Poster B97, Sunday, March 25, 8:00-10:00 am, Exhibit Hall C
Combining kinesthetic illusion and action observation to evoke cortical plasticity in the primary motor cortex
Ambra Bisio1, Monica Biggio1, Piero Ruggeri1, Laura Avanzino1, Marco Bove1; 1University of Genoa, Italy
In the present study action observation (AO) was combined the proprioceptive afferences, which were generated by means of a mechanical vibration able to evoke a kinesthetic illusion (KI) of movement. A proprioceptive stimulator was positioned over the extensor pollicis brevis muscle in order to evoke an illusory sensation of thumb abduction. The experiment was composed of two conditions where AO and KI could be either congruent or incongruent. In the congruent condition (AO-KI CONGR) participants observed a 10-sec video showing the thumb abduction of the right hand (generated by the activation of the abductor pollicis brevis muscle - APB), whilst in the incongruent condition (AO-KI INCONGR) they observed a thumb adduction. The activity of the primary motors cortex (M1) in correspondence to the APB muscle area was evaluated by means of recruitment curves before, immediately after, and 30 and 60 minutes after the end of the stimulation. The results showed a significant increase of the M1 excitability that lasted until 60 minutes after AO-KI CONGR. No differences were observed before and after the administration of AO-KI INCONGR. Furthermore, in a control experiment the specificity for the kind of sensory input was tested, and a tactile vibration was delivered during the observation of thumb abduction. No changes to M1 excitability were observed. Therefore, AO when combined to KI evoked by a proprioceptive stimulation, was able to evoke plastic changes in M1 activity. These findings suggest that AO and KI likely act on the same neural circuitry inducing long-term plasticity effects.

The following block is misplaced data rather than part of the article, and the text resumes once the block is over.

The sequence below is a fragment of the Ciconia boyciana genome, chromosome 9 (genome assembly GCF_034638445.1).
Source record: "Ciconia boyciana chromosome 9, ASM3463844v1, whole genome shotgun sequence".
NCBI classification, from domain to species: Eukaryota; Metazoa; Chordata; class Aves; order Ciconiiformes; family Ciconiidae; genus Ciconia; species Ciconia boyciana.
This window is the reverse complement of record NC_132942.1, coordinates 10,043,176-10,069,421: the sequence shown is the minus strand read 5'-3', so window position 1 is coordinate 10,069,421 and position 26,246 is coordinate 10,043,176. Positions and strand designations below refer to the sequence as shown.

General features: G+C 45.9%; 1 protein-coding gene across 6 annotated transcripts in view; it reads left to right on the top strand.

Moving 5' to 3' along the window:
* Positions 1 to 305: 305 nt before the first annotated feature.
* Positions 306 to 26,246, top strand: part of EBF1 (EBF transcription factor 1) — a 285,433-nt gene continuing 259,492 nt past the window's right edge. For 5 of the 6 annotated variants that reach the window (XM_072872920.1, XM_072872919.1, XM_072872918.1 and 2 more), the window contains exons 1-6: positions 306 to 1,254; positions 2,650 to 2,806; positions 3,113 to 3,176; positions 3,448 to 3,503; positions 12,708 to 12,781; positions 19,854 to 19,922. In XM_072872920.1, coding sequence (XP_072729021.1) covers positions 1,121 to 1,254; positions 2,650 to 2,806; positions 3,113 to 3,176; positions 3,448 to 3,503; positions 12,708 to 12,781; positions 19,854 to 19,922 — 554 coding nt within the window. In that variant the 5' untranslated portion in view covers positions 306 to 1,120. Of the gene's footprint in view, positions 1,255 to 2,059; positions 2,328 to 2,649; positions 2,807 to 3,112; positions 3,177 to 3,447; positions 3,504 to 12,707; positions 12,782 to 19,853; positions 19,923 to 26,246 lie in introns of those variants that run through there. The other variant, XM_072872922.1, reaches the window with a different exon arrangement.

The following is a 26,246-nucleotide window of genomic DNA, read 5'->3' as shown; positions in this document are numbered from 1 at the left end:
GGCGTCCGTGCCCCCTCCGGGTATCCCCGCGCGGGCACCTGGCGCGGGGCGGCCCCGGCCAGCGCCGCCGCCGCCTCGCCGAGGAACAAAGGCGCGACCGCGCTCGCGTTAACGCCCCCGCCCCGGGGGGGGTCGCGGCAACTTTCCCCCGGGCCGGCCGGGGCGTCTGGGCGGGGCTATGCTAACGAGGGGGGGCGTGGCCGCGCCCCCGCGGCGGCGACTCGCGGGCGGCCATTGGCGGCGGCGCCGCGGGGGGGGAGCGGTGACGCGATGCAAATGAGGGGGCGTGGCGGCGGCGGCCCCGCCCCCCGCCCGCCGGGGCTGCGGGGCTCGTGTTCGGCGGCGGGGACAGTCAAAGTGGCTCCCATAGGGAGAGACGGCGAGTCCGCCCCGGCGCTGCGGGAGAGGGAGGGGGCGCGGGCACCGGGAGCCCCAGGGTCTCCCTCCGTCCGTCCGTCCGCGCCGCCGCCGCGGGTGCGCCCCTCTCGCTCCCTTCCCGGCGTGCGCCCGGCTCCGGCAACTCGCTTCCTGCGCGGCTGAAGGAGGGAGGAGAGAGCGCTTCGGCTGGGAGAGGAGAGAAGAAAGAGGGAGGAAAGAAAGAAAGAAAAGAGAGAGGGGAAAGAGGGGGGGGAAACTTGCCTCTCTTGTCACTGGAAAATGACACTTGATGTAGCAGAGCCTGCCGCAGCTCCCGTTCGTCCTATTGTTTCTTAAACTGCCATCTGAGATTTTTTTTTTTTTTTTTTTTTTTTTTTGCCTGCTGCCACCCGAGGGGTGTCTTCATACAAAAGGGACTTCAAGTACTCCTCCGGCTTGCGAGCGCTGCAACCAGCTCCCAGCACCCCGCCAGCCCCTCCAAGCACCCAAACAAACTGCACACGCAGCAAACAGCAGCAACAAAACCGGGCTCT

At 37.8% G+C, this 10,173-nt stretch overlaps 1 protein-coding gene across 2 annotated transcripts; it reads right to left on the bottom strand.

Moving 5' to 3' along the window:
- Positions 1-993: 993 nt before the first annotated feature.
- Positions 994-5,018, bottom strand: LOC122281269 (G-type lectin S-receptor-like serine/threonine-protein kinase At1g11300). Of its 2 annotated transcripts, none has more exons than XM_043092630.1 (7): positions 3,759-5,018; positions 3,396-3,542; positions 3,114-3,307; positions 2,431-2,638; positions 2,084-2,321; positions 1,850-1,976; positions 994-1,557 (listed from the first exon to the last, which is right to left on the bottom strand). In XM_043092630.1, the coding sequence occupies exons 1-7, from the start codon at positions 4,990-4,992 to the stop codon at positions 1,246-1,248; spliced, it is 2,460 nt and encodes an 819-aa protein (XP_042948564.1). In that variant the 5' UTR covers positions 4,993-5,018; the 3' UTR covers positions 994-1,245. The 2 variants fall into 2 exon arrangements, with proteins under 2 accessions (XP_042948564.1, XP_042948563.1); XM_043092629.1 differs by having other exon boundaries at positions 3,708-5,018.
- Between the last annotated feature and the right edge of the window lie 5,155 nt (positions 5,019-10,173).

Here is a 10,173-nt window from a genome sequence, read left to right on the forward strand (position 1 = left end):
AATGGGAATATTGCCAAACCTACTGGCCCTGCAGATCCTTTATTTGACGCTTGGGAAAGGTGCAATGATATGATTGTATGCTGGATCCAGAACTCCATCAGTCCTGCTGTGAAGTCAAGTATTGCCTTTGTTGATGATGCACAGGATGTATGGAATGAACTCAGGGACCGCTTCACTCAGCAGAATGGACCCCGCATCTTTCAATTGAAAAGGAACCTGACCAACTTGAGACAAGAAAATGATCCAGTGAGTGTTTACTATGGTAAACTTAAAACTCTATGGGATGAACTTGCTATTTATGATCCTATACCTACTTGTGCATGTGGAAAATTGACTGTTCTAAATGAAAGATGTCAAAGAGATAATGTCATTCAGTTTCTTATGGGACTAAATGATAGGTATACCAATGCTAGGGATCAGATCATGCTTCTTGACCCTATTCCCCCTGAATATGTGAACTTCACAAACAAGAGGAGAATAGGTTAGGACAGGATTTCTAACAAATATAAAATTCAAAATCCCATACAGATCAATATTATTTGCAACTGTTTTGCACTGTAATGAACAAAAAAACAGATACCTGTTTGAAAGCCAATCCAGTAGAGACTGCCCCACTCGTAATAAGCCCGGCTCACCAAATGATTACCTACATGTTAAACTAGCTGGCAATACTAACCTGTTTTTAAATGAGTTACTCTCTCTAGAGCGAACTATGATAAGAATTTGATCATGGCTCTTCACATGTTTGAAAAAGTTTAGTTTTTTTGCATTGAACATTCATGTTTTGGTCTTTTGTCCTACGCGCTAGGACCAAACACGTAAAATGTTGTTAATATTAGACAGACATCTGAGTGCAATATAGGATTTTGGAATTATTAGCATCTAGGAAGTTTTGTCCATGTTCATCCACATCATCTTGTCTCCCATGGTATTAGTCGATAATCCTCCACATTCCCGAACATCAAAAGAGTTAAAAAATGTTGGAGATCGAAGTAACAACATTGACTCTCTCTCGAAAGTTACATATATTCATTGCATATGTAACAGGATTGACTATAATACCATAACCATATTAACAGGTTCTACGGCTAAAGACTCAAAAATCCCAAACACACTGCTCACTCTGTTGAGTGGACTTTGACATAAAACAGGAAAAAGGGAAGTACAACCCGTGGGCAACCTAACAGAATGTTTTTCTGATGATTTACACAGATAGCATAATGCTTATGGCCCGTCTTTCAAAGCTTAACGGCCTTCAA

Topic Area: PERCEPTION & ACTION: Multisensory